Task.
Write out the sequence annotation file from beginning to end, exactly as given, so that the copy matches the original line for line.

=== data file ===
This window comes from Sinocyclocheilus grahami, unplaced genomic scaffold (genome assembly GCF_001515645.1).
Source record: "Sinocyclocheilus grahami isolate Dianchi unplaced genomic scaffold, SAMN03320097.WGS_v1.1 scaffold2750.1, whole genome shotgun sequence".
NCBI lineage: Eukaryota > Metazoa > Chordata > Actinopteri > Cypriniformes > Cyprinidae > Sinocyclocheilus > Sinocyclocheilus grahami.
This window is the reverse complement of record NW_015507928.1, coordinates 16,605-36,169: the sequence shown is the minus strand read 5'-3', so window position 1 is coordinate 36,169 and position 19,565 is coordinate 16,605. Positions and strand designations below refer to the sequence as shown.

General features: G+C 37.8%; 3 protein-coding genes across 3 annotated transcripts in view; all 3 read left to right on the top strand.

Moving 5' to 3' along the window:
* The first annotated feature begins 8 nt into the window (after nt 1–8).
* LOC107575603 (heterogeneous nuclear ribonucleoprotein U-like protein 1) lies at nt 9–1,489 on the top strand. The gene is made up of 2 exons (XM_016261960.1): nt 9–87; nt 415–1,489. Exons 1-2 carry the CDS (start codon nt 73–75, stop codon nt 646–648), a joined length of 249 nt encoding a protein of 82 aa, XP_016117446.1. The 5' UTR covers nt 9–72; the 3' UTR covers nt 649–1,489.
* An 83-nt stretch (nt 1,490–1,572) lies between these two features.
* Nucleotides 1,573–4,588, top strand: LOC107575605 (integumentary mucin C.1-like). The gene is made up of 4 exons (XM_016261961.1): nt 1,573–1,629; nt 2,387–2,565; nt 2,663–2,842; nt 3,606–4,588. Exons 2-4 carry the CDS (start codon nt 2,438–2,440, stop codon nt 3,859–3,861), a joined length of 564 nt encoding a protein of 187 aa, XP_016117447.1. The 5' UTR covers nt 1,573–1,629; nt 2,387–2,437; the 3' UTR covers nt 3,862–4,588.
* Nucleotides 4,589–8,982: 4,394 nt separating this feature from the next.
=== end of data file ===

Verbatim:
This window comes from Sinocyclocheilus grahami, unplaced genomic scaffold (genome assembly GCF_001515645.1).
Source record: "Sinocyclocheilus grahami isolate Dianchi unplaced genomic scaffold, SAMN03320097.WGS_v1.1 scaffold2750.1, whole genome shotgun sequence".
NCBI lineage: Eukaryota > Metazoa > Chordata > Actinopteri > Cypriniformes > Cyprinidae > Sinocyclocheilus > Sinocyclocheilus grahami.
This window is the reverse complement of record NW_015507928.1, coordinates 16,605-36,169: the sequence shown is the minus strand read 5'-3', so window position 1 is coordinate 36,169 and position 19,565 is coordinate 16,605. Positions and strand designations below refer to the sequence as shown.

General features: G+C 37.8%; 3 protein-coding genes across 3 annotated transcripts in view; all 3 read left to right on the top strand.

Moving 5' to 3' along the window:
* The first annotated feature begins 8 nt into the window (after nt 1–8).
* LOC107575603 (heterogeneous nuclear ribonucleoprotein U-like protein 1) lies at nt 9–1,489 on the top strand. The gene is made up of 2 exons (XM_016261960.1): nt 9–87; nt 415–1,489. Exons 1-2 carry the CDS (start codon nt 73–75, stop codon nt 646–648), a joined length of 249 nt encoding a protein of 82 aa, XP_016117446.1. The 5' UTR covers nt 9–72; the 3' UTR covers nt 649–1,489.
* An 83-nt stretch (nt 1,490–1,572) lies between these two features.
* Nucleotides 1,573–4,588, top strand: LOC107575605 (integumentary mucin C.1-like). The gene is made up of 4 exons (XM_016261961.1): nt 1,573–1,629; nt 2,387–2,565; nt 2,663–2,842; nt 3,606–4,588. Exons 2-4 carry the CDS (start codon nt 2,438–2,440, stop codon nt 3,859–3,861), a joined length of 564 nt encoding a protein of 187 aa, XP_016117447.1. The 5' UTR covers nt 1,573–1,629; nt 2,387–2,437; the 3' UTR covers nt 3,862–4,588.
* Nucleotides 4,589–8,982: 4,394 nt separating this feature from the next.